But the Fried Eye Distortion’s main raison d’être is, of course, its comprehensive distortion section. The pedal’s distortion circuit is a solid-state version of the acclaimed Bluetone Fried Eye tube amplifier’s crunch channel. Its aim is to give you a wide range of Marshall-inspired crunch and distortion tones.

Bluetone’s Fried Eye Distortion pedal runs on nine to eighteen volts DC supplied by a PSU (not included) via a standard 2.1 mm plug (centre negative). A look under the hood reveals a large circuit board and clean and neat wiring.

Soundwise the Fried Eye pedal hits the bull’s-eye in my opinion, offering a wide range of Marshall-type tones from a light crunch to full blast. The effect’s three-band EQ works really well in tailoring the effects sound to your musical needs.

This short audio clip gives you an idea of the Fried Eye’s basic sound with the Gain control set to 12 o’clock. The first half showcases the distortion side on its own, with the boost kicking in for the second half. I used a Hamer USA Studio Custom with the bridge humbucker engaged. The clip was recorded direct off a Blackstar HT-1R’s speaker emulated output:

The Muse-inspired demo song shows you how the Fried Eye performs in a band mix. I used a Bluetone Shadows Jr. combo and a Shure SM57 to record all guitar tracks.

The demo features the following guitars:

• rhythm guitars – Hamer USA Studio Custom (left channel), Gibson Melody Maker SG (centre), Fender Stratocaster (right channel)

• reverse guitar – Gibson Melody Maker SG

• lead guitar – Hamer USA Studio Custom, Morley wah-wah


The Bluetone Bugaboo Distortion pedal (249 €) is based on the company’s none-more-Metal Bugaboo valve amplifier’s crunch channel.

The Bugaboo is aimed more squarely at the Hard Rock- and Metal-crowd, offering much more gain and a lot more juicy compression than the Fried Eye pedal.

The wiring inside our review unit looks a bit less tidy, due to the long wires going from the circuit board to the pots and switches. I’d like to stress, though, that this specific pedal is a very early production model that has been superseded by a more compact version (but with completely identical specs and features) recently!

The Bugaboo-pedal, too, runs on nine to eighteen volts DC supplied by a PSU (not included) via a standard 2.1 mm plug (centre negative).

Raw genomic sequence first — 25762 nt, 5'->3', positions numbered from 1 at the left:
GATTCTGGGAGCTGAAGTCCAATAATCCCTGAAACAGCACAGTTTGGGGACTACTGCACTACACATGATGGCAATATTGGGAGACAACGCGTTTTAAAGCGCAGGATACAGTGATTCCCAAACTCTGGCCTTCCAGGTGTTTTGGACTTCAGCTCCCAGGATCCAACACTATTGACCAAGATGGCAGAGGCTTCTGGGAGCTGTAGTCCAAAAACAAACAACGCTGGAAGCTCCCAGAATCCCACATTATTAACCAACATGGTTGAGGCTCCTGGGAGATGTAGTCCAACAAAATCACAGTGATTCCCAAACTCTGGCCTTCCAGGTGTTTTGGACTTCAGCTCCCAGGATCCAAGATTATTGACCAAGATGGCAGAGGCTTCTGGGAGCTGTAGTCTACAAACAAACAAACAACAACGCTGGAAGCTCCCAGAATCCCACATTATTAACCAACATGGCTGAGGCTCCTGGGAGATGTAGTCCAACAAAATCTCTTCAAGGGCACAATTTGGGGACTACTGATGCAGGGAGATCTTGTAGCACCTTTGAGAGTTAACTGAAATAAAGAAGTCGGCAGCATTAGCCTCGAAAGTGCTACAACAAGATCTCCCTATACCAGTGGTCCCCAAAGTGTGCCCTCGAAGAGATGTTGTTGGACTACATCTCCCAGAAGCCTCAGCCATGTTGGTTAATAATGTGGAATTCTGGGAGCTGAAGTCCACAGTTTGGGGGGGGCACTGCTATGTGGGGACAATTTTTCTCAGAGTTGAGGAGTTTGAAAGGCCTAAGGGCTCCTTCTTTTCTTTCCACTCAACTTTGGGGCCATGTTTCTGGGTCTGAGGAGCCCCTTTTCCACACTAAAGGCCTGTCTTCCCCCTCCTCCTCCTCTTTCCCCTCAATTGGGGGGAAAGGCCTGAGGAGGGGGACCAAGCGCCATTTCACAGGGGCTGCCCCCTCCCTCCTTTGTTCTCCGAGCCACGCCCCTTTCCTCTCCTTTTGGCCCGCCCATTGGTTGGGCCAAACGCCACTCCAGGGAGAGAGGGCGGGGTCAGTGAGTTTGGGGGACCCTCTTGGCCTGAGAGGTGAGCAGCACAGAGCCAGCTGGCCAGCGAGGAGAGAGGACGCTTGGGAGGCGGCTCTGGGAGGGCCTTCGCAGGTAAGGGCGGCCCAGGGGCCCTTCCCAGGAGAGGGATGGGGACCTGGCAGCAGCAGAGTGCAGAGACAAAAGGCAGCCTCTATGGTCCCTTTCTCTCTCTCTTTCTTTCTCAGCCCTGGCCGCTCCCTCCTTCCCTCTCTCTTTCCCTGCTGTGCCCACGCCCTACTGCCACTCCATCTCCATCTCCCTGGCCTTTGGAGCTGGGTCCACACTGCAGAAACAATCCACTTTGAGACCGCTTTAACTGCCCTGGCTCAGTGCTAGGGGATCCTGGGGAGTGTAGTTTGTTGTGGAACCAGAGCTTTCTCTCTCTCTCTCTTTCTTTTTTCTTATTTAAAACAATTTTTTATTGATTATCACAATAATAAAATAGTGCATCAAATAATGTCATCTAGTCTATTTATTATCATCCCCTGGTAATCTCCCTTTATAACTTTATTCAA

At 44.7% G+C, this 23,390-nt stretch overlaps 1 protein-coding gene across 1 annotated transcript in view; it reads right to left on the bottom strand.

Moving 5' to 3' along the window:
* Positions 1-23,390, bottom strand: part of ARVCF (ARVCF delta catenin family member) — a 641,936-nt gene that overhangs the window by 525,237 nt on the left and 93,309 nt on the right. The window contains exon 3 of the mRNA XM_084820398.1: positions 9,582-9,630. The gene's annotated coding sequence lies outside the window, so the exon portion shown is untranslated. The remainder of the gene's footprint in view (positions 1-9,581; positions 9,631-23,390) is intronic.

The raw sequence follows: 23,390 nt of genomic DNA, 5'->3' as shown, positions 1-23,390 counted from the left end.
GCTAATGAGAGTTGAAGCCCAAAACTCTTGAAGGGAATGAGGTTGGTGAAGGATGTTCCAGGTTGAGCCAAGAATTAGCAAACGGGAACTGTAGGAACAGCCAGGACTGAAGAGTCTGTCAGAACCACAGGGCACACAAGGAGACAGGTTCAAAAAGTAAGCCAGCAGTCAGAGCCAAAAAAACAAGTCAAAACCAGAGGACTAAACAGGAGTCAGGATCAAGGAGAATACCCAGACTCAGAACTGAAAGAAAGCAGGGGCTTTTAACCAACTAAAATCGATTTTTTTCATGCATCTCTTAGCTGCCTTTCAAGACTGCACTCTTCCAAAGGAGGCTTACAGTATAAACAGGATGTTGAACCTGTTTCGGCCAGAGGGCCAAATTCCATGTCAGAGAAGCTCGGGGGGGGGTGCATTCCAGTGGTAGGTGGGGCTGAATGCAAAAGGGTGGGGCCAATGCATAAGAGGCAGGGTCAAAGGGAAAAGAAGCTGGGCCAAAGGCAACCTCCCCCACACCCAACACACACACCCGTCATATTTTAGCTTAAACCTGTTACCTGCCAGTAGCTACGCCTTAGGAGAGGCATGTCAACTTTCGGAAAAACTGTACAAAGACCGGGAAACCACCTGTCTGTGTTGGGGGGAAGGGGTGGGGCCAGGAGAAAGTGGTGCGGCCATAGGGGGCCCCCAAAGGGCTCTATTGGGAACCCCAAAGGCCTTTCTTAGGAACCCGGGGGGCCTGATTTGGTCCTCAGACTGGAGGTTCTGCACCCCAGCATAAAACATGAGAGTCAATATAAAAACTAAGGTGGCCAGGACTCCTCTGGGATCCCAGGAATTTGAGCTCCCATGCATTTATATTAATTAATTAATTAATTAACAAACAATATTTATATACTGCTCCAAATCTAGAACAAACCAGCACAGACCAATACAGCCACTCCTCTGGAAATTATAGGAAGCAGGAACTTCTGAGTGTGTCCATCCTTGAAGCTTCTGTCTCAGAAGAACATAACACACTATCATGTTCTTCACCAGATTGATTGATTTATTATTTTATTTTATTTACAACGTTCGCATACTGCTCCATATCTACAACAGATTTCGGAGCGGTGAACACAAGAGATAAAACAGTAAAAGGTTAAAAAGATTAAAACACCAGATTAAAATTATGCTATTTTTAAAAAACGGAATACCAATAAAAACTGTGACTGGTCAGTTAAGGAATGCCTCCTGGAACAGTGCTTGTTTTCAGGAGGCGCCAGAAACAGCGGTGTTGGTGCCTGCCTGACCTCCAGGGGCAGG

Bluetone’s Bugaboo does exactly what is says on the tin:

This pedal turns any amp into a fire breathing thing of beauty, offering plenty of gain. The three-band EQ has been bolstered by two very nifty mini-switches. Bite offers a presence boost that will help your guitar to cut through even the densest mix, while Tight helps you keep the bottom end from becoming too boomy.

This short audio clip gives you an idea of the Bugaboo’s basic sound with the Gain control set to 12 o’clock, Bite engaged and Tight turned off. I used a Hamer USA Studio Custom with the bridge humbucker engaged. The clip was recorded direct off a Blackstar HT-1R’s speaker emulated output:

The demo song shows you how the Bugaboo performs in a band mix. All guitar tracks were recorded direct off a Blackstar HT-1R’s speaker emulated output. The song contains the following guitar tracks:

• Rhythm guitars – Fender Stratocaster (left) & Gibson Melody Maker SG (right)

• Lead guitar – Hamer USA Studio Custom


In my view, the clean, business-like look of the new Bluetone-pedals is a clear bonus, especially on stage. Sure, the Fried Eye and Bugaboo don’t sport any flashy paint jobs that scream ”Hey, man, I’m a weird boutique pedal”, but at least you can tell instantly what type of pedal you’re dealing with, and which knob (or switch) does what.

In terms of their sounds both units are winners, each offering a wide array of different shades of distortion, with the Fried Eye being a bit more ”Rock” and the Bugaboo a tad more ”Metal” in character. These are professional grade, handmade effect pedals at a fair price.Save






Bluetone Bugaboo Distortion – now on SoundCloud

All guitar tracks recorded through a Blackstar HT-1R’s speaker-emulated output.

• Rhythm guitars – Fender Stratocaster (left) & Gibson Melody Maker SG (right)

• Lead guitar – Hamer USA Studio Custom

Handmade by Bluetone Custom Amplifiers.



Bluetone Bugaboo Pedal – testi tulossa – review coming soon

Info: Bluetone Custom Amplifiers


The new Bluetone Plexi 10 demoed by Matti Vauhkonen

Bluetone’s own Matti Vaukhonen demoes the new Bluetone Plexi 10 head through a Bluetone 4 x 10 cabinet loaded with WGS Green Beret speakers.


• 10 watts maximum output

• 2 x 12AX7

• 4 x EL91

• two volume controls (Normal & Bright)

• 3-band EQ plus Presence control

• PPIMV master volume

• 3-step Output Power Control (OPC)


The Bluetone Bugaboo pedal played by Jussi Kaakkolammi

The Bugaboo distortion pedal (230 €) is Bluetone’s first floor effect. The Bugaboo’s circuit is based on Bluetone’s Bugaboo high-gain amplifier.

Contact: Bluetone Custom Amplifiers


Fuzz Guitar Show 2018 – pictures are online now!

This year’s Finnish contingent at the Fuzz Guitar Show consisted of:

• Saku Vuori’s Vuorensaku Guitars.

Taisto Guitars – demoed here by Finnish guitarist Samuli Federley.

Nordsound – distributor of Brunetti Amps and Paoletti Guitars, amongst other brands.

Bluetone Custom Amplifiers from Helsinki.

• And offset-specialist Olli Viitasaari’s Viitasaari Guitars.


Find all Fuzz Show pictures HERE!